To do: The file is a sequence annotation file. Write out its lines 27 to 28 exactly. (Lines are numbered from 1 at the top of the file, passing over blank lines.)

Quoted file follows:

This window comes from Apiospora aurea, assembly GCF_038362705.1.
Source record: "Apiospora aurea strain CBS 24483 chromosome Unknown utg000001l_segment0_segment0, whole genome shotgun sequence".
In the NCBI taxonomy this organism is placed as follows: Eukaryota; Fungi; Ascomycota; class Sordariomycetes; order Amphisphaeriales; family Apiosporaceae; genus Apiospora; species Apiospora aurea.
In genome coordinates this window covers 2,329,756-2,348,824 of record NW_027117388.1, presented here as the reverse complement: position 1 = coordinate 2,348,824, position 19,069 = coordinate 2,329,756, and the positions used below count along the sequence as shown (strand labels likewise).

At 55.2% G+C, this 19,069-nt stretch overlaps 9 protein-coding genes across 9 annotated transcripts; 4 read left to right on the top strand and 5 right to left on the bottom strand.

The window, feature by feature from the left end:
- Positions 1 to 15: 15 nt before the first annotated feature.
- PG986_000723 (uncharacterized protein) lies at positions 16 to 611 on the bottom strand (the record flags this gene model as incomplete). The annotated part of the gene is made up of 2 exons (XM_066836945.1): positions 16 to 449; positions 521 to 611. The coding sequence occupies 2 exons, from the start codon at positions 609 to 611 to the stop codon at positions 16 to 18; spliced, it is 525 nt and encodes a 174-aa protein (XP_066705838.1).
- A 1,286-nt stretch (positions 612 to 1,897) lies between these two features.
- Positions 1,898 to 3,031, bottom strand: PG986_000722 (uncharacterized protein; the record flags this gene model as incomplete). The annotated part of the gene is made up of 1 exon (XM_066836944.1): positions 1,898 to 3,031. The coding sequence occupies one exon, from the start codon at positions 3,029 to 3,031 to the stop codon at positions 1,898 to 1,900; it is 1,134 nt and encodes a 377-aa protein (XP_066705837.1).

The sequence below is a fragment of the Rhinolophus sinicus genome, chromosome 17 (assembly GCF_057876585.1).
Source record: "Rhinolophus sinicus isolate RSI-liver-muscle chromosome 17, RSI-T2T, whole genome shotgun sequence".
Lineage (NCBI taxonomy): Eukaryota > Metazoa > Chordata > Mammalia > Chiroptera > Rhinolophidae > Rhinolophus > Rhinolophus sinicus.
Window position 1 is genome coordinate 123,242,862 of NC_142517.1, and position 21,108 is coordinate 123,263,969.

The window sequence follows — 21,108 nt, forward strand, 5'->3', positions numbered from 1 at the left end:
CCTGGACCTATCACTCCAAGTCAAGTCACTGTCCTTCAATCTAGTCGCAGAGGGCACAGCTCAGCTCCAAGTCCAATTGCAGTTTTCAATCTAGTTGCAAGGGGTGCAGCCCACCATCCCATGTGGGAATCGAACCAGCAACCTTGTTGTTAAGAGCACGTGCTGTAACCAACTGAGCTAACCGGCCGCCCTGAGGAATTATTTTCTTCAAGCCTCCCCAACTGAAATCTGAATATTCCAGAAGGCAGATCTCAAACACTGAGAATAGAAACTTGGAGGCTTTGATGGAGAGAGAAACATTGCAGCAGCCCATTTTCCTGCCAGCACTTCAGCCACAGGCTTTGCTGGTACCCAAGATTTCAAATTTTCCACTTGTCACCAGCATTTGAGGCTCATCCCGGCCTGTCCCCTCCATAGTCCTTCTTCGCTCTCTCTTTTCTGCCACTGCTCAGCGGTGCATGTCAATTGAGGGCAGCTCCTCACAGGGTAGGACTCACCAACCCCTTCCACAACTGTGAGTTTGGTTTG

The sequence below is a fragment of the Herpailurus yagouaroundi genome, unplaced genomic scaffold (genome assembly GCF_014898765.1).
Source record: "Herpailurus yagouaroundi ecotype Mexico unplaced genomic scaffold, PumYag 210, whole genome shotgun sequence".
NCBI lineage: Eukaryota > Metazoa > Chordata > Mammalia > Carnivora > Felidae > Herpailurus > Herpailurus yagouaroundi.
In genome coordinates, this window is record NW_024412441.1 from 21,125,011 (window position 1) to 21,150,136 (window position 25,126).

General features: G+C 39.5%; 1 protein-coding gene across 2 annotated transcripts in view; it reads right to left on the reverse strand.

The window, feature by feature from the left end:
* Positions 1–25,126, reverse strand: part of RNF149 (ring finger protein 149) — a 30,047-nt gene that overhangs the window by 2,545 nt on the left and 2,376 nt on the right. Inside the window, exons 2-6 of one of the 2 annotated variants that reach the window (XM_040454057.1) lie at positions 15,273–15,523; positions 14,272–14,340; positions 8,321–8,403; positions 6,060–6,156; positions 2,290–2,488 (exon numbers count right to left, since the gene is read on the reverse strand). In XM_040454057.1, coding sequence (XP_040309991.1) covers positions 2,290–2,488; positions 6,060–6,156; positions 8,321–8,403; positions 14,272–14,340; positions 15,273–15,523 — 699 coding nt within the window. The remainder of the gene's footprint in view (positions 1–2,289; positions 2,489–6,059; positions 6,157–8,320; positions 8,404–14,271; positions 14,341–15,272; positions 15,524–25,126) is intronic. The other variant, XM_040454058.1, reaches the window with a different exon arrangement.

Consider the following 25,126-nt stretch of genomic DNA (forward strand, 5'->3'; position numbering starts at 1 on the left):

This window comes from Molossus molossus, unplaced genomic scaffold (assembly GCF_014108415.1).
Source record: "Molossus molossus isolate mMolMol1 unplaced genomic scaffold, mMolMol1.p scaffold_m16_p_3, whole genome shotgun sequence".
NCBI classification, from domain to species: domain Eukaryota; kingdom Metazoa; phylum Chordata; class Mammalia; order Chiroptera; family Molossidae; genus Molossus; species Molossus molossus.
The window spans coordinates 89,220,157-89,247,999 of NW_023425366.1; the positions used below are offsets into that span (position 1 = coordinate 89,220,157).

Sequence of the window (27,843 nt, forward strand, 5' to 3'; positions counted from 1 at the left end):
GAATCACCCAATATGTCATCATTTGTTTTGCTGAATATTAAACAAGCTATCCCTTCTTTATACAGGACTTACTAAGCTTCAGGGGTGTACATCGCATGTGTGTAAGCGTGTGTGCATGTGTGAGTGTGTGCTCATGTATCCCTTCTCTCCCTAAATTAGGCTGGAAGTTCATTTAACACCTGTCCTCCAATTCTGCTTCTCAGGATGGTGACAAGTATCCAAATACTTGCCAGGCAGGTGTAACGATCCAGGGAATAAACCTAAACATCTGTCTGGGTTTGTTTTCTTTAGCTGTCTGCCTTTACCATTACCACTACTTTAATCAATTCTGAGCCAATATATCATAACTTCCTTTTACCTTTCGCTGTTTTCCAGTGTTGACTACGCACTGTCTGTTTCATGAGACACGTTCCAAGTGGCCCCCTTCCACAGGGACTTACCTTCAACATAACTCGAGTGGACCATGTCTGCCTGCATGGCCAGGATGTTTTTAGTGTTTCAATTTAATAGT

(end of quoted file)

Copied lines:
NCBI classification, from domain to species: domain Eukaryota; kingdom Metazoa; phylum Chordata; class Mammalia; order Chiroptera; family Molossidae; genus Molossus; species Molossus molossus.
The window spans coordinates 89,220,157-89,247,999 of NW_023425366.1; the positions used below are offsets into that span (position 1 = coordinate 89,220,157).